What to Wear and What Not to Wear for Your Next Interview

By Nicol Colarusso, Chapter Member

WhatToWear

Today many people are never positive as to what is and what is not appropriate when going into something as nerve-wracking as a job interview. Most young professionals will be either too casual or too made up.  Of course it’s important to look your very best, but in actuality, what does that even mean?  To wear heels or not to wear heels?  Should one wear a suit or just wear a collar shirt and tie?  It’s the age-old question that many of us will find ourselves asking the night before or morning of our big day: what do I wear? Here is a quick guide of what to wear and what not to wear to your next internship or job interview.

The Good:

  1. Slacks: A pair of black slacks is essential for anyone’s wardrobe. Everyone should invest in at least one pair of black slacks. These slacks can be paired with any appropriate blouse, collar shirt, or blazer while being very diverse for either a casual or more conservative company.
  2. Button up shirts: When shopping for a button up, there are a few important things to keep in mind. Always make sure the neckline is modest. For women, make sure your bra is covered and be sure to cover cleavage. Also, make sure the shirt is the correct size to avoid it being too loose or too tight causing it to stretch at the buttons.
  3. Skirts and dresses (for women): Length is important! Both skirts and dresses should be at least at knee length, if not longer.
  4. Don’t neglect your feet: You may have a great outfit and your makeup perfect, but always make sure that you’re wearing comfortable, clean and not tattered shoes. Without this, you will not only be uncomfortable, but your overall appearance will lack quality. Women should invest is low, conservative and comfortable heels or nice flats, while men should invest in a pair of lace-up dress shoes or loafers. Also make sure to clean or get your shoes polished before the day of the interview.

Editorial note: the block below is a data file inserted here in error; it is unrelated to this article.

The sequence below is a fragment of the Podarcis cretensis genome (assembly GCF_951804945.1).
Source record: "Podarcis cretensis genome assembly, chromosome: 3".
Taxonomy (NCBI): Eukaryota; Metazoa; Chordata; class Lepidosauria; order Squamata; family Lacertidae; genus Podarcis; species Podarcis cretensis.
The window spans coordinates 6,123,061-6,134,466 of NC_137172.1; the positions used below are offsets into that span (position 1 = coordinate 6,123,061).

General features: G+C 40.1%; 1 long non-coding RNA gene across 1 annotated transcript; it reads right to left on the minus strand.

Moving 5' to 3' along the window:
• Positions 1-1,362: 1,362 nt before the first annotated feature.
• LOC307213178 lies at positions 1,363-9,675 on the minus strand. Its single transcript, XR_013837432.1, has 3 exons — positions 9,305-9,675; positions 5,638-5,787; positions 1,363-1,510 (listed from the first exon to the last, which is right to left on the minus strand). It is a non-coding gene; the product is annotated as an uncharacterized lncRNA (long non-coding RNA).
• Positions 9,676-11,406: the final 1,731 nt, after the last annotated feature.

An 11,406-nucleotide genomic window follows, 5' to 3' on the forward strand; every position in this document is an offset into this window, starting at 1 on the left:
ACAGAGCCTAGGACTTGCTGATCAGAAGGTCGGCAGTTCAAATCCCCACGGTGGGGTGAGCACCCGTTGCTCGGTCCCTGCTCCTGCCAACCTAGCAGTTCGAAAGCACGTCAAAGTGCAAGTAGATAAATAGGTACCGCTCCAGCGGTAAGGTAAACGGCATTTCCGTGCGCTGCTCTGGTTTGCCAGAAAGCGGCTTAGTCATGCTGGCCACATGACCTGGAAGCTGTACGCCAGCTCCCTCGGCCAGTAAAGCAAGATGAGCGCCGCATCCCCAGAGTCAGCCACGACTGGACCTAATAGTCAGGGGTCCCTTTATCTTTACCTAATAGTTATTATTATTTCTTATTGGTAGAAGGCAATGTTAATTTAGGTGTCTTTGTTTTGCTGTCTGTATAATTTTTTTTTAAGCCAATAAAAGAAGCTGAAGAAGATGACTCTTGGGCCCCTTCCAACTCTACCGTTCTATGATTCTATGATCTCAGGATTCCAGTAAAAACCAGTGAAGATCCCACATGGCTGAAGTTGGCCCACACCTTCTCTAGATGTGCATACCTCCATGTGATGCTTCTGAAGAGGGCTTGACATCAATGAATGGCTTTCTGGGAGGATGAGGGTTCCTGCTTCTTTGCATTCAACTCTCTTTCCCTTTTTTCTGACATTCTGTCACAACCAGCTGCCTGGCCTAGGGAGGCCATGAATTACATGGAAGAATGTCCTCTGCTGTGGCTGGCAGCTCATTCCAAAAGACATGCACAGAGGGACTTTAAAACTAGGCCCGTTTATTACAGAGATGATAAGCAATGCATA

5. Don’t wear too much perfume or cologne: Some people are allergic to scents and you don’t want to make your potential boss uncomfortable. Also, you do not want your scent to be the first thing people notice about you.
  6. Accessories: Make sure you keep your accessories simple and classic. Don’t overdo the accessories with flashy or an excessive amount of pieces.
  7. Make up (for women): Your potential job or internship wants to see the face behind the resume! Don’t cover it up with heavy make up.  It can be distracting.

The Bad:

  1. Jeans: Never wear jeans even if you see people from that company that work there wearing jeans. Those people already have the job, you don’t, and wearing jeans come off too casual.
  2. Short skirts and dresses: That little black dress may be cute during cocktail hour or at a friend’s party, but never at an interview.  And ladies, throwing a blazer over it will not make it “office appropriate”.
  3. Low cut shirts: You want your potential boss to take you seriously. To be professional, one must be a little on the conservative side.
  4. Shorts: They’re great for the beach, but never at an office.
  5. Flip-flops: Comfortable, yes. Professional, no.
  6. Open-toed shoes: Open-toed shoes are considered unprofessional in many offices. Part of that is due to the fact that one should not be wearing panty hose with an open-toe shoe and it is the lack of panty hose that comes across as too casual.

The Ugly:

I think this section speaks for itself.  Interviews are a time to be at your professional best while still maintaining a clear reminder of who you are to the job or internship of your interest.  It’s definitely not the time to take out that sexy red dress with a pair of sparkling high heels, or that awesome “I’m with Stupid” t-shirt and pair of faded jeans.  That just screams, “don’t hire me” all over it.

So when that moment comes on your calendar for your interview day and you’re standing in front of your closet skimming through your outfit options, always remember the good, the bad, and the ugly of what to wear and what not to wear at an interview. And please, leave the sparkling shoes at home, ladies.

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